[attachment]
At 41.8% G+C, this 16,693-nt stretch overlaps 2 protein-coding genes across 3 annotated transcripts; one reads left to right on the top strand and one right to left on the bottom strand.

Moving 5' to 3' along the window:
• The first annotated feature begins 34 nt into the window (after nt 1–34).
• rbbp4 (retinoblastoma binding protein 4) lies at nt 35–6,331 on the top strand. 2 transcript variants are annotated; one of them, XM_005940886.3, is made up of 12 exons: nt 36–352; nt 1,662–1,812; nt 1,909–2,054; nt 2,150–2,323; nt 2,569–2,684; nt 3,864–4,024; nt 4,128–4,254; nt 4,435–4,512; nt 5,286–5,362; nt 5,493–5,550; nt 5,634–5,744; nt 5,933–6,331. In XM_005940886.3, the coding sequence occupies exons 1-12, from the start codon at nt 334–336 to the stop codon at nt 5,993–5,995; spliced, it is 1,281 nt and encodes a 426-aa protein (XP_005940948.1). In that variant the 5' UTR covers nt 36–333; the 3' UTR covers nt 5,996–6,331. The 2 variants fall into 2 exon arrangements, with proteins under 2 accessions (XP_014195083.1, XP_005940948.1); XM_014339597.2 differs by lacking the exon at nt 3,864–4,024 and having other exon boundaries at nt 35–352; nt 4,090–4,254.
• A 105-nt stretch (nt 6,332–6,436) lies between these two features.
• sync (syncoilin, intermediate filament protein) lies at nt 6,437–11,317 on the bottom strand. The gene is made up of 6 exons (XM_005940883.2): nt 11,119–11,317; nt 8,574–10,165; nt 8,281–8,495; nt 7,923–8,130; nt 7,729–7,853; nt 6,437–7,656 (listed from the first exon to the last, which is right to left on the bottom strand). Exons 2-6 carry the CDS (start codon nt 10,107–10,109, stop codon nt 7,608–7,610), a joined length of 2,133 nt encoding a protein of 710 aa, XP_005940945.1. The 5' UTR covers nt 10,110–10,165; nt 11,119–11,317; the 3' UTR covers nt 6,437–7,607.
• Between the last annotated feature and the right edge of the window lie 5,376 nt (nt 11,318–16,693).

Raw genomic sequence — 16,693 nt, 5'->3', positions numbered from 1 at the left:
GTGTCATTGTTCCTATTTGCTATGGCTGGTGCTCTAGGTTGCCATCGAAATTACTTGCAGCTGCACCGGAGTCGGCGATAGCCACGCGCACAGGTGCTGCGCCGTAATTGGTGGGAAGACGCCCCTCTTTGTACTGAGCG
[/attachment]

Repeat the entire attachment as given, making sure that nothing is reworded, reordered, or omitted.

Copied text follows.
At 41.8% G+C, this 16,693-nt stretch overlaps 2 protein-coding genes across 3 annotated transcripts; one reads left to right on the top strand and one right to left on the bottom strand.

Moving 5' to 3' along the window:
• The first annotated feature begins 34 nt into the window (after nt 1–34).
• rbbp4 (retinoblastoma binding protein 4) lies at nt 35–6,331 on the top strand. 2 transcript variants are annotated; one of them, XM_005940886.3, is made up of 12 exons: nt 36–352; nt 1,662–1,812; nt 1,909–2,054; nt 2,150–2,323; nt 2,569–2,684; nt 3,864–4,024; nt 4,128–4,254; nt 4,435–4,512; nt 5,286–5,362; nt 5,493–5,550; nt 5,634–5,744; nt 5,933–6,331. In XM_005940886.3, the coding sequence occupies exons 1-12, from the start codon at nt 334–336 to the stop codon at nt 5,993–5,995; spliced, it is 1,281 nt and encodes a 426-aa protein (XP_005940948.1). In that variant the 5' UTR covers nt 36–333; the 3' UTR covers nt 5,996–6,331. The 2 variants fall into 2 exon arrangements, with proteins under 2 accessions (XP_014195083.1, XP_005940948.1); XM_014339597.2 differs by lacking the exon at nt 3,864–4,024 and having other exon boundaries at nt 35–352; nt 4,090–4,254.
• A 105-nt stretch (nt 6,332–6,436) lies between these two features.
• sync (syncoilin, intermediate filament protein) lies at nt 6,437–11,317 on the bottom strand. The gene is made up of 6 exons (XM_005940883.2): nt 11,119–11,317; nt 8,574–10,165; nt 8,281–8,495; nt 7,923–8,130; nt 7,729–7,853; nt 6,437–7,656 (listed from the first exon to the last, which is right to left on the bottom strand). Exons 2-6 carry the CDS (start codon nt 10,107–10,109, stop codon nt 7,608–7,610), a joined length of 2,133 nt encoding a protein of 710 aa, XP_005940945.1. The 5' UTR covers nt 10,110–10,165; nt 11,119–11,317; the 3' UTR covers nt 6,437–7,607.
• Between the last annotated feature and the right edge of the window lie 5,376 nt (nt 11,318–16,693).

Raw genomic sequence — 16,693 nt, 5'->3', positions numbered from 1 at the left:
GTGTCATTGTTCCTATTTGCTATGGCTGGTGCTCTAGGTTGCCATCGAAATTACTTGCAGCTGCACCGGAGTCGGCGATAGCCACGCGCACAGGTGCTGCGCCGTAATTGGTGGGAAGACGCCCCTCTTTGTACTGAGCG